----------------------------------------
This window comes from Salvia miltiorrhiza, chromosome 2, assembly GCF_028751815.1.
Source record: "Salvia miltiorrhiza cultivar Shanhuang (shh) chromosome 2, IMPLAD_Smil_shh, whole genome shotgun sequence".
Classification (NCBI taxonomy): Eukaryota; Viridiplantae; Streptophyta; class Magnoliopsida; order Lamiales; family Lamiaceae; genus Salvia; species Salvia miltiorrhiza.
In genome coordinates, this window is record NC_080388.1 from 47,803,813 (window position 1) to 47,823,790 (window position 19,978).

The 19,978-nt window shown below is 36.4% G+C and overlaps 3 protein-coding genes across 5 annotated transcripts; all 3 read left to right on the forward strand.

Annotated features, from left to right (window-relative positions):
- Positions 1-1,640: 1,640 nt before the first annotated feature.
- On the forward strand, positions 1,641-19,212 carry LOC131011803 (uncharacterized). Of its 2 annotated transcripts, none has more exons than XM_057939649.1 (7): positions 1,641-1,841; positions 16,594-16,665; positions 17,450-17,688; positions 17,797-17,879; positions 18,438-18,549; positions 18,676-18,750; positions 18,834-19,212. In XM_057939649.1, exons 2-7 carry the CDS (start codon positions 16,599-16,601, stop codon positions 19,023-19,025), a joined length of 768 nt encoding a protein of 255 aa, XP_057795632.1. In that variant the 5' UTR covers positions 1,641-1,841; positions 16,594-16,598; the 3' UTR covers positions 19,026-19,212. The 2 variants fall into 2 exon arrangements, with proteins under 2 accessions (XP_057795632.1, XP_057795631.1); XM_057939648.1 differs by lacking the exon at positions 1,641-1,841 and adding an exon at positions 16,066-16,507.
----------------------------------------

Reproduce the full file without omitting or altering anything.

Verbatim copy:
This window comes from Salvia miltiorrhiza, chromosome 2, assembly GCF_028751815.1.
Source record: "Salvia miltiorrhiza cultivar Shanhuang (shh) chromosome 2, IMPLAD_Smil_shh, whole genome shotgun sequence".
Classification (NCBI taxonomy): Eukaryota; Viridiplantae; Streptophyta; class Magnoliopsida; order Lamiales; family Lamiaceae; genus Salvia; species Salvia miltiorrhiza.
In genome coordinates, this window is record NC_080388.1 from 47,803,813 (window position 1) to 47,823,790 (window position 19,978).

The 19,978-nt window shown below is 36.4% G+C and overlaps 3 protein-coding genes across 5 annotated transcripts; all 3 read left to right on the forward strand.

Annotated features, from left to right (window-relative positions):
- Positions 1-1,640: 1,640 nt before the first annotated feature.
- On the forward strand, positions 1,641-19,212 carry LOC131011803 (uncharacterized). Of its 2 annotated transcripts, none has more exons than XM_057939649.1 (7): positions 1,641-1,841; positions 16,594-16,665; positions 17,450-17,688; positions 17,797-17,879; positions 18,438-18,549; positions 18,676-18,750; positions 18,834-19,212. In XM_057939649.1, exons 2-7 carry the CDS (start codon positions 16,599-16,601, stop codon positions 19,023-19,025), a joined length of 768 nt encoding a protein of 255 aa, XP_057795632.1. In that variant the 5' UTR covers positions 1,641-1,841; positions 16,594-16,598; the 3' UTR covers positions 19,026-19,212. The 2 variants fall into 2 exon arrangements, with proteins under 2 accessions (XP_057795632.1, XP_057795631.1); XM_057939648.1 differs by lacking the exon at positions 1,641-1,841 and adding an exon at positions 16,066-16,507.